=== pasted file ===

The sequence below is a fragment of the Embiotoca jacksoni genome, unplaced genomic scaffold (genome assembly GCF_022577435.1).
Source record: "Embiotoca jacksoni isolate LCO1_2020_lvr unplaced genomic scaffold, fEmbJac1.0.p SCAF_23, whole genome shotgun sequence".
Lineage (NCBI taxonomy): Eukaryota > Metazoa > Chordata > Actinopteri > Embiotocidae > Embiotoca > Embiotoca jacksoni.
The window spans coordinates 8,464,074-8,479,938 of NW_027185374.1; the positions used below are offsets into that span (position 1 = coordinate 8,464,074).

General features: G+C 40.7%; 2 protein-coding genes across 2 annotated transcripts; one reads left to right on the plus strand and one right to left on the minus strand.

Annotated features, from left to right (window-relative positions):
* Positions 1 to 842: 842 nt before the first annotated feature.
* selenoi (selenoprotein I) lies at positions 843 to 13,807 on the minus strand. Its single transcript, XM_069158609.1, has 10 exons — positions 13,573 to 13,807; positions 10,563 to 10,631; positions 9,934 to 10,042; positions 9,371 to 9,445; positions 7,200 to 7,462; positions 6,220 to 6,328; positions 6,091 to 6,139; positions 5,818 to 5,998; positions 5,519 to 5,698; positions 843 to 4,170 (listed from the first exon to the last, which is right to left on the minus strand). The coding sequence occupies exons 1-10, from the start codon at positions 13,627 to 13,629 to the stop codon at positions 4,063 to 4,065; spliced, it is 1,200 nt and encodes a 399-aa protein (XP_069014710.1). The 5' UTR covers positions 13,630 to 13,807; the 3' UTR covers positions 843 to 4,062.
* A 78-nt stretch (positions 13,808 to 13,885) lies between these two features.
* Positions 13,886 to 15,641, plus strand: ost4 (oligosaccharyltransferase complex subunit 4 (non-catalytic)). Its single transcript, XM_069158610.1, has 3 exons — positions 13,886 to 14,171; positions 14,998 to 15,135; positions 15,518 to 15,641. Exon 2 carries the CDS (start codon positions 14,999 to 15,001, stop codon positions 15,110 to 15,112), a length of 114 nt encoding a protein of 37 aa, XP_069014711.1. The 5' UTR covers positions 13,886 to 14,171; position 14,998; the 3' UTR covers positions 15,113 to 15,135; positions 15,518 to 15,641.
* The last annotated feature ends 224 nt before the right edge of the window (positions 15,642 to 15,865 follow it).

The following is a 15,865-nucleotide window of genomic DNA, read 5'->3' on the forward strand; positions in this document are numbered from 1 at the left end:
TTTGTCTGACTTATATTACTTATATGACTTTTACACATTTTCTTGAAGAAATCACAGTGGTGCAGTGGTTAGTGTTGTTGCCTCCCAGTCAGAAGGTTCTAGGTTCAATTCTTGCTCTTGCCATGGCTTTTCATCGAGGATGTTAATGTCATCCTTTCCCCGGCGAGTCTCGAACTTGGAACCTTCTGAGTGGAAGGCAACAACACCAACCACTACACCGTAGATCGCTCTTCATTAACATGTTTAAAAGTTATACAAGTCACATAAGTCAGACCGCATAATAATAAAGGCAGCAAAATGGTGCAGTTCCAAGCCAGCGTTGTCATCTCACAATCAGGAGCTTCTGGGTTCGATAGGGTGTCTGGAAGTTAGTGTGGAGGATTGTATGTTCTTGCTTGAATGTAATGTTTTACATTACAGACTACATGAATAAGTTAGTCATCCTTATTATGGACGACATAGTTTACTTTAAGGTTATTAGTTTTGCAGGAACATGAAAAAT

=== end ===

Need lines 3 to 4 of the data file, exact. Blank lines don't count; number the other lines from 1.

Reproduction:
Lineage (NCBI taxonomy): Eukaryota > Metazoa > Chordata > Actinopteri > Embiotocidae > Embiotoca > Embiotoca jacksoni.
The window spans coordinates 8,464,074-8,479,938 of NW_027185374.1; the positions used below are offsets into that span (position 1 = coordinate 8,464,074).